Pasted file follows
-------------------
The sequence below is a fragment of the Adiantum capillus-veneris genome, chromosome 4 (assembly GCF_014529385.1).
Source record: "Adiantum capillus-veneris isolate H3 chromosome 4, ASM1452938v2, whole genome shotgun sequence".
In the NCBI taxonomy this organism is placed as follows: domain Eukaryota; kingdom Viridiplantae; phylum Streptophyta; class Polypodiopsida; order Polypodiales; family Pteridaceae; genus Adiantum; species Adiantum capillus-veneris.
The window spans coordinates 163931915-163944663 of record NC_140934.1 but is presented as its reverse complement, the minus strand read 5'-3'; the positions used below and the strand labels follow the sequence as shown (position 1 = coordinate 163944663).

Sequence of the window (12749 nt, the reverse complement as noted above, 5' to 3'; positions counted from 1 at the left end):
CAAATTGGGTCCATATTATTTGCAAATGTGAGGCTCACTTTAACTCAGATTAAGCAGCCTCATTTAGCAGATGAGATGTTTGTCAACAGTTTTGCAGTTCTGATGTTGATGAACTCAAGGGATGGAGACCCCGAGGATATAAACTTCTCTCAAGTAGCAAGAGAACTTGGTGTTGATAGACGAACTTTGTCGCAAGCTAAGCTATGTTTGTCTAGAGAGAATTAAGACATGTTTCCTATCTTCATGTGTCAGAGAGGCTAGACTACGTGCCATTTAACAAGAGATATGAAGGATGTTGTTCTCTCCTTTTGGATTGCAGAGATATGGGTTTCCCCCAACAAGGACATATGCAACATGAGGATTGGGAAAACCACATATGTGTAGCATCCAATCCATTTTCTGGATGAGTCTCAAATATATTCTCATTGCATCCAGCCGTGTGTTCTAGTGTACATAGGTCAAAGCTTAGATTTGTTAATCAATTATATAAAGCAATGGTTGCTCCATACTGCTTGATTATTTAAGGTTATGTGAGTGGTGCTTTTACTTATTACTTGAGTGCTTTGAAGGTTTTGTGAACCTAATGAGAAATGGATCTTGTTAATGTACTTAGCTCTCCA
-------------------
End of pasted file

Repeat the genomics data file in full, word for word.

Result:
The sequence below is a fragment of the Adiantum capillus-veneris genome, chromosome 4 (assembly GCF_014529385.1).
Source record: "Adiantum capillus-veneris isolate H3 chromosome 4, ASM1452938v2, whole genome shotgun sequence".
In the NCBI taxonomy this organism is placed as follows: domain Eukaryota; kingdom Viridiplantae; phylum Streptophyta; class Polypodiopsida; order Polypodiales; family Pteridaceae; genus Adiantum; species Adiantum capillus-veneris.
The window spans coordinates 163931915-163944663 of record NC_140934.1 but is presented as its reverse complement, the minus strand read 5'-3'; the positions used below and the strand labels follow the sequence as shown (position 1 = coordinate 163944663).

Sequence of the window (12749 nt, the reverse complement as noted above, 5' to 3'; positions counted from 1 at the left end):
CAAATTGGGTCCATATTATTTGCAAATGTGAGGCTCACTTTAACTCAGATTAAGCAGCCTCATTTAGCAGATGAGATGTTTGTCAACAGTTTTGCAGTTCTGATGTTGATGAACTCAAGGGATGGAGACCCCGAGGATATAAACTTCTCTCAAGTAGCAAGAGAACTTGGTGTTGATAGACGAACTTTGTCGCAAGCTAAGCTATGTTTGTCTAGAGAGAATTAAGACATGTTTCCTATCTTCATGTGTCAGAGAGGCTAGACTACGTGCCATTTAACAAGAGATATGAAGGATGTTGTTCTCTCCTTTTGGATTGCAGAGATATGGGTTTCCCCCAACAAGGACATATGCAACATGAGGATTGGGAAAACCACATATGTGTAGCATCCAATCCATTTTCTGGATGAGTCTCAAATATATTCTCATTGCATCCAGCCGTGTGTTCTAGTGTACATAGGTCAAAGCTTAGATTTGTTAATCAATTATATAAAGCAATGGTTGCTCCATACTGCTTGATTATTTAAGGTTATGTGAGTGGTGCTTTTACTTATTACTTGAGTGCTTTGAAGGTTTTGTGAACCTAATGAGAAATGGATCTTGTTAATGTACTTAGCTCTCCA